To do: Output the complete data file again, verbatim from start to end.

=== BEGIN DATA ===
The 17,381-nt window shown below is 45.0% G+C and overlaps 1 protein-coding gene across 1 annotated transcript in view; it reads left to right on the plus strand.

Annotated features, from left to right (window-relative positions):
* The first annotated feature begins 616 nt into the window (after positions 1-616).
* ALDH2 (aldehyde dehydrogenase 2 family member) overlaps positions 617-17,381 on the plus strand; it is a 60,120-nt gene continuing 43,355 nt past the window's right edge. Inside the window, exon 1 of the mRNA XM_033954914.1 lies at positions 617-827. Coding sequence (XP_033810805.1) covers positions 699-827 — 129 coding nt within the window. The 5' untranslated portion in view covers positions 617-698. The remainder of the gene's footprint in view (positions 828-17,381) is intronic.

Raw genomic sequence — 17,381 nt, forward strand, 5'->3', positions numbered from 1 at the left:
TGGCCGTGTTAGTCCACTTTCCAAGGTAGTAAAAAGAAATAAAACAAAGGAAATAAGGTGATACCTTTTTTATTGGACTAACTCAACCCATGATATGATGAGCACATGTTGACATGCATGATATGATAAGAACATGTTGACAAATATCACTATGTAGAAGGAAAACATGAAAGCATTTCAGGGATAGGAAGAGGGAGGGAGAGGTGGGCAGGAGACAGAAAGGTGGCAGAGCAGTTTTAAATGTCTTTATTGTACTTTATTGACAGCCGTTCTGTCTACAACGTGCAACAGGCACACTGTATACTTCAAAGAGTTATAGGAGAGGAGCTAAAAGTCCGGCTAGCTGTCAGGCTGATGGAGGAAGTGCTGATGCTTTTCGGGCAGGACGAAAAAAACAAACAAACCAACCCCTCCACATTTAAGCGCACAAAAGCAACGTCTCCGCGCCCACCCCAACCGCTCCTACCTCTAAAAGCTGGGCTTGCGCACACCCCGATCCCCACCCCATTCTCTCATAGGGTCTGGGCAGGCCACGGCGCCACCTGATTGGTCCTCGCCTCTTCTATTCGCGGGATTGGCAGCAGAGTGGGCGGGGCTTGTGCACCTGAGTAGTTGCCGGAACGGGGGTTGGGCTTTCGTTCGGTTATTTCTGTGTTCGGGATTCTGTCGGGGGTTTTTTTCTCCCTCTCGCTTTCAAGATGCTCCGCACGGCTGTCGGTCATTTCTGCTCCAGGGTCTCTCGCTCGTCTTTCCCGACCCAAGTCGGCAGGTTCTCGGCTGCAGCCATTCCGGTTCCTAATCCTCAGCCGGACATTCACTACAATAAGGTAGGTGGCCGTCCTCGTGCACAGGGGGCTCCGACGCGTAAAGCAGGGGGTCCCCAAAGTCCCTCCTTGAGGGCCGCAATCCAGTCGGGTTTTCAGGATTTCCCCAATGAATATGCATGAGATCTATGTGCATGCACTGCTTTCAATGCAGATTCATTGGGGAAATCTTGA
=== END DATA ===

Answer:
The 17,381-nt window shown below is 45.0% G+C and overlaps 1 protein-coding gene across 1 annotated transcript in view; it reads left to right on the plus strand.

Annotated features, from left to right (window-relative positions):
* The first annotated feature begins 616 nt into the window (after positions 1-616).
* ALDH2 (aldehyde dehydrogenase 2 family member) overlaps positions 617-17,381 on the plus strand; it is a 60,120-nt gene continuing 43,355 nt past the window's right edge. Inside the window, exon 1 of the mRNA XM_033954914.1 lies at positions 617-827. Coding sequence (XP_033810805.1) covers positions 699-827 — 129 coding nt within the window. The 5' untranslated portion in view covers positions 617-698. The remainder of the gene's footprint in view (positions 828-17,381) is intronic.

Raw genomic sequence — 17,381 nt, forward strand, 5'->3', positions numbered from 1 at the left:
TGGCCGTGTTAGTCCACTTTCCAAGGTAGTAAAAAGAAATAAAACAAAGGAAATAAGGTGATACCTTTTTTATTGGACTAACTCAACCCATGATATGATGAGCACATGTTGACATGCATGATATGATAAGAACATGTTGACAAATATCACTATGTAGAAGGAAAACATGAAAGCATTTCAGGGATAGGAAGAGGGAGGGAGAGGTGGGCAGGAGACAGAAAGGTGGCAGAGCAGTTTTAAATGTCTTTATTGTACTTTATTGACAGCCGTTCTGTCTACAACGTGCAACAGGCACACTGTATACTTCAAAGAGTTATAGGAGAGGAGCTAAAAGTCCGGCTAGCTGTCAGGCTGATGGAGGAAGTGCTGATGCTTTTCGGGCAGGACGAAAAAAACAAACAAACCAACCCCTCCACATTTAAGCGCACAAAAGCAACGTCTCCGCGCCCACCCCAACCGCTCCTACCTCTAAAAGCTGGGCTTGCGCACACCCCGATCCCCACCCCATTCTCTCATAGGGTCTGGGCAGGCCACGGCGCCACCTGATTGGTCCTCGCCTCTTCTATTCGCGGGATTGGCAGCAGAGTGGGCGGGGCTTGTGCACCTGAGTAGTTGCCGGAACGGGGGTTGGGCTTTCGTTCGGTTATTTCTGTGTTCGGGATTCTGTCGGGGGTTTTTTTCTCCCTCTCGCTTTCAAGATGCTCCGCACGGCTGTCGGTCATTTCTGCTCCAGGGTCTCTCGCTCGTCTTTCCCGACCCAAGTCGGCAGGTTCTCGGCTGCAGCCATTCCGGTTCCTAATCCTCAGCCGGACATTCACTACAATAAGGTAGGTGGCCGTCCTCGTGCACAGGGGGCTCCGACGCGTAAAGCAGGGGGTCCCCAAAGTCCCTCCTTGAGGGCCGCAATCCAGTCGGGTTTTCAGGATTTCCCCAATGAATATGCATGAGATCTATGTGCATGCACTGCTTTCAATGCAGATTCATTGGGGAAATCTTGA